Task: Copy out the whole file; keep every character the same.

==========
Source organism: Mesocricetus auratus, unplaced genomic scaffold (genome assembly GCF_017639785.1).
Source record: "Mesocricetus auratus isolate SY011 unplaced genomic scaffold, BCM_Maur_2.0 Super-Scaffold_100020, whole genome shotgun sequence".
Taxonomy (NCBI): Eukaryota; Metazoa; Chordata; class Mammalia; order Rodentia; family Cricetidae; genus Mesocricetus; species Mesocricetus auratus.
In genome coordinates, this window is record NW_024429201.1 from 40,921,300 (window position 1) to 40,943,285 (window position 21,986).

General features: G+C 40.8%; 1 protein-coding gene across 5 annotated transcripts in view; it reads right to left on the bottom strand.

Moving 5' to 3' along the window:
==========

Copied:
Source organism: Mesocricetus auratus, unplaced genomic scaffold (genome assembly GCF_017639785.1).
Source record: "Mesocricetus auratus isolate SY011 unplaced genomic scaffold, BCM_Maur_2.0 Super-Scaffold_100020, whole genome shotgun sequence".
Taxonomy (NCBI): Eukaryota; Metazoa; Chordata; class Mammalia; order Rodentia; family Cricetidae; genus Mesocricetus; species Mesocricetus auratus.
In genome coordinates, this window is record NW_024429201.1 from 40,921,300 (window position 1) to 40,943,285 (window position 21,986).

General features: G+C 40.8%; 1 protein-coding gene across 5 annotated transcripts in view; it reads right to left on the bottom strand.

Moving 5' to 3' along the window: